The global economic turmoil that has cost banks billions of dollars in losses and slammed hedge funds has dimmed the appeal of grains as an asset class, with fundamentals for corn and wheat pointing to lower prices.
Lately, supply and demand factors have been playing a greater role in determining grain prices than they did during the past two years when grains gyrated with moves in the stock, crude oil and gold markets, traders and analysts noted.
“We’re starting to pay closer attention to grain fundamentals but we’re not going to totally ignore what’s happening in the outside markets,” said Shawn McCambridge, analyst for Prudential Bache Commodities.
“But it’s going to take a sharp shift in the outside markets, a sharp move either higher or lower to influence the grain markets the way they have in the past,” he added.
U. S. wheat, corn and soybean prices soared to record highs earlier this year as large investment funds bought grains, and as crude oil surged to a record high above $147 per barrel.
Buyers included highly leveraged hedge funds known for their prowess in short-term trades and index funds that purchase for the long haul. Many were funded by investment banks that folded as the mortgage and credit markets suffered.
Since record highs were hit, prices in each market have fallen about 50 to 60 per cent as funds liquidated long holdings to cover margin calls and pay off debts during the worst global financial crisis in 80 years.
Corn and soybean prices had surged amid fund buying on euphoria over the rapid growth of the alternative green fuels ethanol and biodiesel. The worst flooding in 15 years in June swept through U. S. corn and soy country, bringing in another batch of fund buying.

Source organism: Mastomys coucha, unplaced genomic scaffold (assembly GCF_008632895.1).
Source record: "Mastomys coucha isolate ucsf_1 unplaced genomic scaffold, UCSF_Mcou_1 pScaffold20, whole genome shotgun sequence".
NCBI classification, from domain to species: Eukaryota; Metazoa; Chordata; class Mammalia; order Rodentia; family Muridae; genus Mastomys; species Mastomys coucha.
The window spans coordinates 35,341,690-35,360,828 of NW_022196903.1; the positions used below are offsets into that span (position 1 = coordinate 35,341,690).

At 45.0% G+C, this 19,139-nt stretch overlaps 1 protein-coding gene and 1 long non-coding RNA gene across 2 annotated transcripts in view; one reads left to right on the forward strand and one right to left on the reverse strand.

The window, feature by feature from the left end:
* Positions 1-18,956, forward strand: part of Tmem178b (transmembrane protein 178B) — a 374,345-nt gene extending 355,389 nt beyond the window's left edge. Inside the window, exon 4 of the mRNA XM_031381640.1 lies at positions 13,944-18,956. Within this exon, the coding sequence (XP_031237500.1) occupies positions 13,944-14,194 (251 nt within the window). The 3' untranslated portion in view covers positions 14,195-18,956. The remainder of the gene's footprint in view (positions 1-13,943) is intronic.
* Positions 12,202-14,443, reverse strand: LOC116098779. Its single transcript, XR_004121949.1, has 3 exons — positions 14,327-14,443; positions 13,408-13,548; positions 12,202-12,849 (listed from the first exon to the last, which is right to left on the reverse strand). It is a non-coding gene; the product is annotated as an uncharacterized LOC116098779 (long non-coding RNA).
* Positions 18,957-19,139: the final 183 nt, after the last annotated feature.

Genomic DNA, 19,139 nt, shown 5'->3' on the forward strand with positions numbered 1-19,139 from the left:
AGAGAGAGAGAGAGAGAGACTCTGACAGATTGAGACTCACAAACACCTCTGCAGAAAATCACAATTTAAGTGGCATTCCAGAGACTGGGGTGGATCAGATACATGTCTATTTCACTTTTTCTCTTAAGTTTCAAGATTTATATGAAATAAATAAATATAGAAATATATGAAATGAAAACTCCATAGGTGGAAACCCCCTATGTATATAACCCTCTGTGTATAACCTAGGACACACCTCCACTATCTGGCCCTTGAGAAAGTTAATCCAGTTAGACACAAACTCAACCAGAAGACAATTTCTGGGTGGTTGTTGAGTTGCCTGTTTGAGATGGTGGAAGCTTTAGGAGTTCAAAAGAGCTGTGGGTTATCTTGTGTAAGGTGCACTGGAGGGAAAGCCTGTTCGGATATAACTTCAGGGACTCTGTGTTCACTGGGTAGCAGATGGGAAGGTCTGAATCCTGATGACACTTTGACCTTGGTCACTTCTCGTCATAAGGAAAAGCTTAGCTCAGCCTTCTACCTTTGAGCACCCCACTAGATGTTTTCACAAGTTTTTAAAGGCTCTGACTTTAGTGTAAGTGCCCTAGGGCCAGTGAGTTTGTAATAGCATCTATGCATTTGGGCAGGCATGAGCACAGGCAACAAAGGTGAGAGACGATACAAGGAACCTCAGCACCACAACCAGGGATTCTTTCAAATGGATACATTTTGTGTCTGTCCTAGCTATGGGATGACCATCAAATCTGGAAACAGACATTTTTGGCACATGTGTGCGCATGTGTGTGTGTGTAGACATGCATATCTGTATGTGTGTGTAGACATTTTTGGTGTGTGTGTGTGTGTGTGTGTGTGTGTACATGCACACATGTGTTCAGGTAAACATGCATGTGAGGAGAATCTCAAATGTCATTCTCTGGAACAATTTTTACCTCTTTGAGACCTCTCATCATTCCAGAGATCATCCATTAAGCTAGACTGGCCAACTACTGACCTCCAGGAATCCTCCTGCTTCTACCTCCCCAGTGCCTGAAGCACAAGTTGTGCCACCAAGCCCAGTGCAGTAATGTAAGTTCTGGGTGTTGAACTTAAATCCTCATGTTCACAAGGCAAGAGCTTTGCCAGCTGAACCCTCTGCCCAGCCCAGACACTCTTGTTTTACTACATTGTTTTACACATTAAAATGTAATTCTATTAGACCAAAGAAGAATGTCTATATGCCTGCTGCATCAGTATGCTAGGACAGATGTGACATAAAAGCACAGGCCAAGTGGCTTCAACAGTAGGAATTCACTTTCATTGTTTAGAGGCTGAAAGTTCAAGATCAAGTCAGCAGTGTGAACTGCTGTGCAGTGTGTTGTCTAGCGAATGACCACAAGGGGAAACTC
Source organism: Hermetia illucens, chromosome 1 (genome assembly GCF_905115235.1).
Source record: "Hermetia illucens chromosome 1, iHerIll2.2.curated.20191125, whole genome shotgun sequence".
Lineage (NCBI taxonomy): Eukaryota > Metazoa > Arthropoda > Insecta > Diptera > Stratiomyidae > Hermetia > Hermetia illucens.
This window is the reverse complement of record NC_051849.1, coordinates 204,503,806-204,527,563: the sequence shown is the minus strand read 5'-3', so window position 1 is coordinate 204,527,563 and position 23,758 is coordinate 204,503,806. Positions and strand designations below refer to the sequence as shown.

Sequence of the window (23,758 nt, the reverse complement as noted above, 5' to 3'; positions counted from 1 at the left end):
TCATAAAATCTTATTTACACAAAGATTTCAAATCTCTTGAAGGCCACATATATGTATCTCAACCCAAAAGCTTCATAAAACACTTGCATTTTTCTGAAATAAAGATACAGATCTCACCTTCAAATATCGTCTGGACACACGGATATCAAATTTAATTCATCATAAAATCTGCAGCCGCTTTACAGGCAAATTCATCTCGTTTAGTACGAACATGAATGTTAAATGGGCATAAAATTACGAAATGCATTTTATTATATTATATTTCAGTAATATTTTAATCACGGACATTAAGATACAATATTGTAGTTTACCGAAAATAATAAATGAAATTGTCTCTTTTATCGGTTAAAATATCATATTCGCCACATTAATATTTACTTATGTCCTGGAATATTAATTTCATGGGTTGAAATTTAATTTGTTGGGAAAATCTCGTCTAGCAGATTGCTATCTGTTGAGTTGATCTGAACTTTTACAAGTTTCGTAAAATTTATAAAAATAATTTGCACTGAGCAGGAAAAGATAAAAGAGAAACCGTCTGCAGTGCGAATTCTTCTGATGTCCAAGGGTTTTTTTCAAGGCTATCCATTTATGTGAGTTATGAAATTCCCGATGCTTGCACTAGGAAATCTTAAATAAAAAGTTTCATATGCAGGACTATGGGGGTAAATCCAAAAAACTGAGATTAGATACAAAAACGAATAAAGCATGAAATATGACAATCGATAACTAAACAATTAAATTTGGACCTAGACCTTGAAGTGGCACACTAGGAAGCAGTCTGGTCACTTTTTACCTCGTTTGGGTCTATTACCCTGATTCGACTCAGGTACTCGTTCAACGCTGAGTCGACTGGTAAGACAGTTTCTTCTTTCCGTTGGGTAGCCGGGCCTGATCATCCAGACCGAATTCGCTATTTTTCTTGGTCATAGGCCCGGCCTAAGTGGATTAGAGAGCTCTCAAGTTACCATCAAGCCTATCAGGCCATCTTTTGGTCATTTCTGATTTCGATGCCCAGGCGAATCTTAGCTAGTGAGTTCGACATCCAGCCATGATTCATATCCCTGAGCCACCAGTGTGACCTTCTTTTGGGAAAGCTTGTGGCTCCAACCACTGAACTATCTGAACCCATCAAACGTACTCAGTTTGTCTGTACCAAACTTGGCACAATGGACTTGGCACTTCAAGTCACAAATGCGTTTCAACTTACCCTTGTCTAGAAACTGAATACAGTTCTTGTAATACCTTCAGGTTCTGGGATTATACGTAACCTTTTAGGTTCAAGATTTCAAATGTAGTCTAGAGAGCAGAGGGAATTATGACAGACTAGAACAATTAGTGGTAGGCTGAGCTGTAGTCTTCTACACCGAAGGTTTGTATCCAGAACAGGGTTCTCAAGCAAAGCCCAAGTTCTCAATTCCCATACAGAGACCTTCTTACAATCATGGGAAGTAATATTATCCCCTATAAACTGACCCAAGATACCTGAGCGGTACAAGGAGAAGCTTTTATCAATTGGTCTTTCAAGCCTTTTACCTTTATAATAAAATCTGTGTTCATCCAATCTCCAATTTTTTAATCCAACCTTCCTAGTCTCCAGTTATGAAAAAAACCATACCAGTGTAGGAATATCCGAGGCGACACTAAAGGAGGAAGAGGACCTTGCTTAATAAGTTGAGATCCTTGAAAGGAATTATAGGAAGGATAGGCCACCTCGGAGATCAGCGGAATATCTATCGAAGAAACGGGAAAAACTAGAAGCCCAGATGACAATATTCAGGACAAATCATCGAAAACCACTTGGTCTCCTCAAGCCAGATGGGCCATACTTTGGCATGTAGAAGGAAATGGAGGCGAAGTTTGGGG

“I think fundamentals are coming back and will now be playing a bigger part in the market,” said Paul Haugens, vice-president of Newedge USA.
“Spec money will always be in here and it’s an important part of the market, but I don’t think we’ll see any more of that spec buying of everything no matter what.”
The the Dow Jones industrial average has fallen 40 per cent from its record high of over 14,000 a little over a year ago.
Grains analysts and traders cited the potential for further declines in grain prices as more economies enter into recession.
“It wouldn’t surprise me to see wheat dropping another $1.50 (a bushel) and corn another $1. We can’t export much of anything, especially Soft Red Winter wheat… there’s too much wheat in the world,” a wheat trader said.
Benchmark Chicago Board of Trade December wheat futures were trading around $5.30 per bushel last week and December corn was about $3.80 per bushel. January Chicago soybean futures were just under $9 per bushel.
“Corn is in trouble and whether that’s because there is so much feed wheat available I don’t know. If the demand for corn doesn’t pick up we could go below $3, FC Stone’s Joe Bedore said. CBOT corn futures have not traded below that level since mid-October 2006.
The U. S. Department of Agriculture said in its November crop report that rising world coarse grain supplies and reduced prospects for global feeding are expected to pressure U. S. feed grain prices.
Analysts said the soybean market would attempt to move higher because the supply of soy is expected to keep shrinking as global demand for oilseeds keeps outrunning production.
“Beans are trying to hold steady because they have a different story to tell but corn and wheat price outlooks are horrible,” Haugens said.